"Sin Stocks" Sink in Wall St. Meltdown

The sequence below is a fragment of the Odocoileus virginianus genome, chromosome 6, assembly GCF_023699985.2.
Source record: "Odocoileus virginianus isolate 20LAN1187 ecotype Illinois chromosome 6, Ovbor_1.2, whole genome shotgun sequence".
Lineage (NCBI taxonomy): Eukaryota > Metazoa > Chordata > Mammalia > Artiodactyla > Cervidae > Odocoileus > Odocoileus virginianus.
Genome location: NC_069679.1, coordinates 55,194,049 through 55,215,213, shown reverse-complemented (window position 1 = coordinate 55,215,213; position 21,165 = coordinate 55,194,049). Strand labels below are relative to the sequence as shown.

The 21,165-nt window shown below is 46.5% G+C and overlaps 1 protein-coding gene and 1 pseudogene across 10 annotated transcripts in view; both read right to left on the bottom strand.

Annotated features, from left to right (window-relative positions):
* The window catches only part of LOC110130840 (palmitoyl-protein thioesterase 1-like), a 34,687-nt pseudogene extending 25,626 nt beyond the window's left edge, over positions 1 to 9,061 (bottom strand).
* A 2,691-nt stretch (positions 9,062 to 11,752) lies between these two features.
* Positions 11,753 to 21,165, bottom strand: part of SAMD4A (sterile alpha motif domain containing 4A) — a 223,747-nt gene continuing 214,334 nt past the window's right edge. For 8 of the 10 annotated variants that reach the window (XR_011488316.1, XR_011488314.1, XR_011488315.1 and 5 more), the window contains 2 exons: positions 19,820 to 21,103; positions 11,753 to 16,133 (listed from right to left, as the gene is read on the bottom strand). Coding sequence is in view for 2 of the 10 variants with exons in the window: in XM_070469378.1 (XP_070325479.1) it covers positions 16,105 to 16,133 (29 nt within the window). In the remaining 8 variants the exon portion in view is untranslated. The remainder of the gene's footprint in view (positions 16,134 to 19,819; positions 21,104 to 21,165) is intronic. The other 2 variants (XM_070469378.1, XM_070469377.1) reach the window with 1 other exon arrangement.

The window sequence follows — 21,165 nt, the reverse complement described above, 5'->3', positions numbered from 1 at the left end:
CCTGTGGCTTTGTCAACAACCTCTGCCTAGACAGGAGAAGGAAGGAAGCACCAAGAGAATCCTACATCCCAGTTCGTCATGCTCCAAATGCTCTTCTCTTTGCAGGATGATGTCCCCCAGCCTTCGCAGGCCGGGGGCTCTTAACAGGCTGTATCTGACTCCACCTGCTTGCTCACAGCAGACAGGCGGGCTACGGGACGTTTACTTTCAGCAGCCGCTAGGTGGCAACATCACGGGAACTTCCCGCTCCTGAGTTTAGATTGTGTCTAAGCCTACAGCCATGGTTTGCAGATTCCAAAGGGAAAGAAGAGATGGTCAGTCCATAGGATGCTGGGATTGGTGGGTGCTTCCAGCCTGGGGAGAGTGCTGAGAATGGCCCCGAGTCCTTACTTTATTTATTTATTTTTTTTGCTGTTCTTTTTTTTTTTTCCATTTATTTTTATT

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So-called "sin stocks," seen as a safe haven for investors in desperate times, are struggling. Many alcohol, tobacco and gambling companies are losing money amid the economic carnage that saw the Dow Jones plunge by 5.6% yesterday, after Standard & Poor's downgrade of the US credit rating. Financial insecurity means consumers are cutting back on life's little pleasures—which are also being taxed to the point where a pack of Marlboros costs $14.50 in midtown Manhattan. But Gerald Sullivan, the manager of USA mutual's "Vice Fund"—a 42-company portfolio consisting exclusively of stocks in cigarettes, alcohol, gambling and defense—insisted that these industries will still weather the ongoing crisis better than most, as their diversity offsets risk. The Vice Fund has fallen in the past three months, but is still up for 2011, and comfortably bettering the battered S&P 500 Index. Top performers include London-based drinks giant Diageo—with eight of the world's 20 biggest beverage brands—and US tobacco company Lorillard. The relative buoyancy of Vice owes much to the growing middle classes in countries like China, Russia and India, who have money to burn on cigarettes and alcohol—and are increasingly likely to purchase premium international brands.